Photos of Chase Sherman are displayed as his father Kevin Sherman attends a news conference. Photo: AP/David Goldman Chase Sherman can be seen struggling with sheriff’s officers, who threaten to shoot him if he tries to grab a Taser. Photo: New York Times

Chase Sherman’s mother, who was in the front seat of the car during some of the ordeal, begged officers not to shoot her son. Photo: New York Times

Officers quickly realised Chase Sherman was not breathing. Photo: New York Times

Chase Sherman’s last words as he lay handcuffed in the back of a rental car were prophetic.

“OK, I’m dead, I’m dead,” he said between calls of anguish. “I quit, I quit.”

Minutes later, he stopped breathing.

The 32-year-old, from Florida, was on his way home from a wedding with his mother and fiance when they pulled over on a highway outside Atlanta on November 20.

Mr Sherman had been behaving erratically, possibly due to synthetic marijuana he took days earlier, and had bit his fiance and tried to jump out of the car as they drove through Georgia towards Florida.

But his family’s subsequent call for help from police ended with Mr Sherman dead on the Interstate 85 highway, stunned several times by Taser guns.

As with several recent police deaths in America, confronting video has emerged showing the fatal encounter with police, the aftermath and the panic that set in among officers when Mr Sherman stopped breathing.

The video, released by prosecutors in Georgia, has triggered a large response in America but, unlike other recent police deaths that have sparked national debate, there are no racial overtones. Both Mr Sherman and the sheriff’s deputies who subdued him are white.

However, Mr Sherman’s family believe the actions of police amount to torture.

“For four minutes and 10 seconds after he said ‘I quit’ they still Tasered him and kept him on the ground,” said L. Chris Stewart, a lawyer for the Sherman family. “That’s torture, and they killed him.”

“How can they do this when they know someone is having a breakdown? Once they started shocking him, how can someone comply when they’re being electrocuted over and over again?”

Footage from one of the deputy sheriff’s body-worn cameras shows Mr Sherman handcuffed and lying across the back seat of the car.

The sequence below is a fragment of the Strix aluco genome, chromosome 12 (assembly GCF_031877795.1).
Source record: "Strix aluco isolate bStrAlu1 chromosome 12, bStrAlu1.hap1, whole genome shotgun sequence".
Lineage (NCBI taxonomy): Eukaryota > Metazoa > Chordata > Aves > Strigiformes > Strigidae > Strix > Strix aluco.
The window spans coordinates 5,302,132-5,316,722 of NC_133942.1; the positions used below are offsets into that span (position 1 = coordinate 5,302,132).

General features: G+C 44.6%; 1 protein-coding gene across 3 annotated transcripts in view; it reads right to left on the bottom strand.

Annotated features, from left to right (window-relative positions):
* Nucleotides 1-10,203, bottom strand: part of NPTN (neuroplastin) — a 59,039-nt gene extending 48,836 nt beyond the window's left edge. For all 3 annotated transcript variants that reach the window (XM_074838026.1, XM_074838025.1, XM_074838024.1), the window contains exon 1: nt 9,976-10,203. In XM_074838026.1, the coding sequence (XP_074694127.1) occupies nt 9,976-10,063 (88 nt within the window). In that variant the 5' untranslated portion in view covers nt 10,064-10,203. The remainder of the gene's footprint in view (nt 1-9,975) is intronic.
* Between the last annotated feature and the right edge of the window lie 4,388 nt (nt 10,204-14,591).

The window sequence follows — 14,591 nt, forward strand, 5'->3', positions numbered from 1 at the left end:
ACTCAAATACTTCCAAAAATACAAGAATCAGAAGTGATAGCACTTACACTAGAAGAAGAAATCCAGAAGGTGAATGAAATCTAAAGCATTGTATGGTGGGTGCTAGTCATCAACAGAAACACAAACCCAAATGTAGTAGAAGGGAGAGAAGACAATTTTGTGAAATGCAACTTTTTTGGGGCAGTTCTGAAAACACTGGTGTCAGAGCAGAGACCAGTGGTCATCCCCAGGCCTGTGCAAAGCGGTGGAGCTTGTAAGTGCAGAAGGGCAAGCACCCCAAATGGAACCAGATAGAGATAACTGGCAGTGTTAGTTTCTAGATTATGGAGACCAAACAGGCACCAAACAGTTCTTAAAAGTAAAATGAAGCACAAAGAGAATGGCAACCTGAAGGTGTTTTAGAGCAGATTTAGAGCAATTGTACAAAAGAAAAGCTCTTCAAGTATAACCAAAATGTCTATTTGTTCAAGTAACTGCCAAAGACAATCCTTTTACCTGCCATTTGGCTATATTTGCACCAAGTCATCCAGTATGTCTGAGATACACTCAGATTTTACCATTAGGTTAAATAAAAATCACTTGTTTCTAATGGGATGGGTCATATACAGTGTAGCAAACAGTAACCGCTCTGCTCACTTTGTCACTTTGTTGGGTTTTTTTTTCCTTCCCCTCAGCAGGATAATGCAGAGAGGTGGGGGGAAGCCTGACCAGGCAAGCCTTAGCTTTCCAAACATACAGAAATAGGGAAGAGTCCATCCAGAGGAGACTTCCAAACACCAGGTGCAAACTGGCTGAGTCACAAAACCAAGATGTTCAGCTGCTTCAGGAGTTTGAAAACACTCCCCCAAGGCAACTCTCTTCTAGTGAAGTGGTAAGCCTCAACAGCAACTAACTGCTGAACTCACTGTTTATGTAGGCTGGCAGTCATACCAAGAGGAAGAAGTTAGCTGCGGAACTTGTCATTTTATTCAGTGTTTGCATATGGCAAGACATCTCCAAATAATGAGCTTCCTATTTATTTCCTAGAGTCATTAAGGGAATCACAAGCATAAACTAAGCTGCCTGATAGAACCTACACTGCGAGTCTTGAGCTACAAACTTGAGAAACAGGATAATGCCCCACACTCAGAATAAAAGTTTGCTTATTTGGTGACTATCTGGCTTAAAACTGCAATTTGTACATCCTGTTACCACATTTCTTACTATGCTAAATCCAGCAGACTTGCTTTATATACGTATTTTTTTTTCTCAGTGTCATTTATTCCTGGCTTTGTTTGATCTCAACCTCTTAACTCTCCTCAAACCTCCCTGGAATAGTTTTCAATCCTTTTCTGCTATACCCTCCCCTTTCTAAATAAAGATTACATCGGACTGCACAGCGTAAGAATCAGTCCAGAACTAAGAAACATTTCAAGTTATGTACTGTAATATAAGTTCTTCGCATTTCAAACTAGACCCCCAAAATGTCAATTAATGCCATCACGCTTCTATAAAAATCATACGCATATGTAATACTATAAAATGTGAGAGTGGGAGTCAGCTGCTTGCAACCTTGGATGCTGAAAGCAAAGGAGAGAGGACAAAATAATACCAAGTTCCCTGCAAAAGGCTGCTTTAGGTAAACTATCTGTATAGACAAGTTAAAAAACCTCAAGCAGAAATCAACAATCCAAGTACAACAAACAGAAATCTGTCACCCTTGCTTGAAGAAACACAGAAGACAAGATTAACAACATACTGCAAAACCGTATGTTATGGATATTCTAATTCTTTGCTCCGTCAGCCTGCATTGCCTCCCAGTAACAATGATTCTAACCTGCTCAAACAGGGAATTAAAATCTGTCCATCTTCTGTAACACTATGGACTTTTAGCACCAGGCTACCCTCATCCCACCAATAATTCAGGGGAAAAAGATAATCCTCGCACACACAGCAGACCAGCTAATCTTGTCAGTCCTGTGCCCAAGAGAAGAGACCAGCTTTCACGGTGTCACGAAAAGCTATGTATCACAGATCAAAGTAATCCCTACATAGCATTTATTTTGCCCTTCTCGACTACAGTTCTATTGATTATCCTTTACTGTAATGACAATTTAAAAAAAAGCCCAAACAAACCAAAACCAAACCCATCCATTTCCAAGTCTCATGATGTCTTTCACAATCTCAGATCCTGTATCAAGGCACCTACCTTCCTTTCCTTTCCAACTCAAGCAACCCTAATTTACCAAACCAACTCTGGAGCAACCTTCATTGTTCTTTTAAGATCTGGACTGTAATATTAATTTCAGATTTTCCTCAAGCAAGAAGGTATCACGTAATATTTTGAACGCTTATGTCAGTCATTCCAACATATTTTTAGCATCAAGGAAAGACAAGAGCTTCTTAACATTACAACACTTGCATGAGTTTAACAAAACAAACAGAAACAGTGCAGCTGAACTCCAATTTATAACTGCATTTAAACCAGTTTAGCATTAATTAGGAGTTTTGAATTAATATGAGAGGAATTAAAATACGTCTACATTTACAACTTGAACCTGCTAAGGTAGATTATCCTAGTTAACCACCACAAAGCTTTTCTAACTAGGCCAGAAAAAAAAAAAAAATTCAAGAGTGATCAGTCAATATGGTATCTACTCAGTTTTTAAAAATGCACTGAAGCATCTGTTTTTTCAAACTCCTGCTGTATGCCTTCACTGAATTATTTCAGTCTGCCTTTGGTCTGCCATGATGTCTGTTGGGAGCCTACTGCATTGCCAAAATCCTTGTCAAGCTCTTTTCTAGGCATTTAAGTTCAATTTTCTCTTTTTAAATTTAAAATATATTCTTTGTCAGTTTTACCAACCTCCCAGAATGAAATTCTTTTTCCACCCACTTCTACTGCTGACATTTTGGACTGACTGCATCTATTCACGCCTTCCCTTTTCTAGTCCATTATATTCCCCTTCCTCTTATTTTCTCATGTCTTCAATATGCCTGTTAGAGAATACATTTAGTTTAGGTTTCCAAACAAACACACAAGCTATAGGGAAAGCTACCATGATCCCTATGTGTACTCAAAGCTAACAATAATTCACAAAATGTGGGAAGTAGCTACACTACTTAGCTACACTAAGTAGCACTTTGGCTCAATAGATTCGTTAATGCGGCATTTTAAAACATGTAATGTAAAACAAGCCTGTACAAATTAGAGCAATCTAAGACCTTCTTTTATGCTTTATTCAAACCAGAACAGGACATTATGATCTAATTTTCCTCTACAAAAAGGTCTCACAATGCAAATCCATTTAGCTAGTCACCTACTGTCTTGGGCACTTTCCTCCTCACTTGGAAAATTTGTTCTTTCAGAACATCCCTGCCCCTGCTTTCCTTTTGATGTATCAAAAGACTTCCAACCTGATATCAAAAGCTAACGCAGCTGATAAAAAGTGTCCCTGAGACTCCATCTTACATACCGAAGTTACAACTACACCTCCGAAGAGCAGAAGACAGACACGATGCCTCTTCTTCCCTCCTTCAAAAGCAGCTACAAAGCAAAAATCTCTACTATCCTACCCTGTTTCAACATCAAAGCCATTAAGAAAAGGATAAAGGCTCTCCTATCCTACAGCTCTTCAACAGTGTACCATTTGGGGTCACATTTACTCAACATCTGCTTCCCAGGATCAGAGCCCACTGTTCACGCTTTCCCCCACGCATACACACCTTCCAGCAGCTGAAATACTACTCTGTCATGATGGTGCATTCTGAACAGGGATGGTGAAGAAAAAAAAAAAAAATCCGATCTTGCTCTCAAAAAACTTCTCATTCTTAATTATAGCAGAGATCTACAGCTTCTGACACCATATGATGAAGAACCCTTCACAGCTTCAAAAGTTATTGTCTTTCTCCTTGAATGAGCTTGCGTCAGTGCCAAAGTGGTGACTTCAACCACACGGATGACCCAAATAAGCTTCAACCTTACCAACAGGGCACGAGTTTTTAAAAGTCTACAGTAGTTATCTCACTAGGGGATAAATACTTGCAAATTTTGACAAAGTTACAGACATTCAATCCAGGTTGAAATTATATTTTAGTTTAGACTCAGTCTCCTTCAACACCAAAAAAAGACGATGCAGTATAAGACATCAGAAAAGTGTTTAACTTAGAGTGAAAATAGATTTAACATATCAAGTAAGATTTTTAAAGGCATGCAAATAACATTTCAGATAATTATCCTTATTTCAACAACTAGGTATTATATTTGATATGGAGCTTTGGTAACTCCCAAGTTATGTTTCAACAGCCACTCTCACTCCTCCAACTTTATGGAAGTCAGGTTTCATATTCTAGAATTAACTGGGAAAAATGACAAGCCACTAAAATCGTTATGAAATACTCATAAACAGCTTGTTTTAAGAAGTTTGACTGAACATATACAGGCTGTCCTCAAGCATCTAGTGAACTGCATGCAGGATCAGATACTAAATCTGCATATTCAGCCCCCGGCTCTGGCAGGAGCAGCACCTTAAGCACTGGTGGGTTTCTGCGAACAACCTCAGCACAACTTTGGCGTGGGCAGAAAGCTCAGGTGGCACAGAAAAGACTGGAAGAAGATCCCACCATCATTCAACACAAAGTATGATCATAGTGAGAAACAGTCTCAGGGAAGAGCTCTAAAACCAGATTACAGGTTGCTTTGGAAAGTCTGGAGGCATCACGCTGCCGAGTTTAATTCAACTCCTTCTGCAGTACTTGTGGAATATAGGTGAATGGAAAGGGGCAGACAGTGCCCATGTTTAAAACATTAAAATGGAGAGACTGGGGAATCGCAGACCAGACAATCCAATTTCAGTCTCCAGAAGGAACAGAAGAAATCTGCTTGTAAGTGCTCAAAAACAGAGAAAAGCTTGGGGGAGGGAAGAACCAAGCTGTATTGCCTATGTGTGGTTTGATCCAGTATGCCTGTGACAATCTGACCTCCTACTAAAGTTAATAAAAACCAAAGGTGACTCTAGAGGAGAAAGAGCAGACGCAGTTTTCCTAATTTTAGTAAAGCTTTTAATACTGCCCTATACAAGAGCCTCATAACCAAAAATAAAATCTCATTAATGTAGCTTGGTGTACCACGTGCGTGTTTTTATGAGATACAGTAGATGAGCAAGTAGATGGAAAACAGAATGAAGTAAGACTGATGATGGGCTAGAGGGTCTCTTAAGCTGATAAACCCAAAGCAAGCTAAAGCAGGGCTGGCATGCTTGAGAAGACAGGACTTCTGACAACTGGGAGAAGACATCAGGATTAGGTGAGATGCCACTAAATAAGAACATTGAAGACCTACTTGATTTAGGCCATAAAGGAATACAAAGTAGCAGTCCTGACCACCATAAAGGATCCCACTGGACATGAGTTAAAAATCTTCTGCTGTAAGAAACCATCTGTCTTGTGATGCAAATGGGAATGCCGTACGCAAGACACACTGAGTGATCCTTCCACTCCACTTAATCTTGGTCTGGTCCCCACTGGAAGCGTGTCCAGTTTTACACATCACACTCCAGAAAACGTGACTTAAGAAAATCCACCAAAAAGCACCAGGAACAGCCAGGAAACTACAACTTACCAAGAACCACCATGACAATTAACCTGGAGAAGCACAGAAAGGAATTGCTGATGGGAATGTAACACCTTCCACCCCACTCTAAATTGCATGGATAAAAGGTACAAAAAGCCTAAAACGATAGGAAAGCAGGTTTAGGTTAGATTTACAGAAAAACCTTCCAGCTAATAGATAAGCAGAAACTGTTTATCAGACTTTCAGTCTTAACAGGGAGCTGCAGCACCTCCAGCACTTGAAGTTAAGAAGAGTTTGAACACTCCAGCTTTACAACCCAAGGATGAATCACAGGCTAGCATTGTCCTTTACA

He is Tasered several times in an attempt to subdue him. When he tries to grab one officer’s Taser and radio he is Tasered more times and punched in the head.

Eventually, he is face down and sandwiched between the front and back seats with an officer on top of him.

Just before officers realise he is no longer breathing, calls of “I quit, I quit” and “I’m dead, I’m dead” can be heard.

Mr Sherman is dragged out of the car and CPR is commenced while his mother and fiance wail in the background.

The officer with the body-worn camera then starts saying “we’re f—ed due, we are f—ed” and “dude, I’m f—ing fired man” and tries to show other officers the damage Ms Sherman made to his handcuffs.

The Coweta County district attorney’s office is still investigating the death.

Australia has had Taser controversies of its own.

In 2012, Brazilian student Roberto Laudisio Curti was killed after being Tasered nine times and restrained by seven police officers using three cans of capsicum spray, two sets of handcuffs and a police baton.

The 21-year-old had taken LSD and was pursued, tackled and Tasered on Sydney’s Pitt Street after police thought he had been involved in an armed robbery.

Distressing footage from a camer mounted on a Taser was released during the inquest, showing Mr Curti struggling and screaming for help before suddenly going silent.

A coroner found the “thuggish” officers had acted like “schoolboys in Lord of the Flies” with little or no understanding of what threat or crime was supposedly being averted by violent struggle.

Criminal charges were laid against four officers but only one was found guilty.

More recently, a 51-year-old man from Riverstone died in March after being Tasered. He had tried to cut down a power pole outside his home and had doused police in petrol.

In January 2015, Kevin Norris, 38, suddenly slumped to the ground and died after being Tasered during a violent confrontation outside Bowral McDonald’s in the NSW southern highlands.

The New York Times with Fairfax Media

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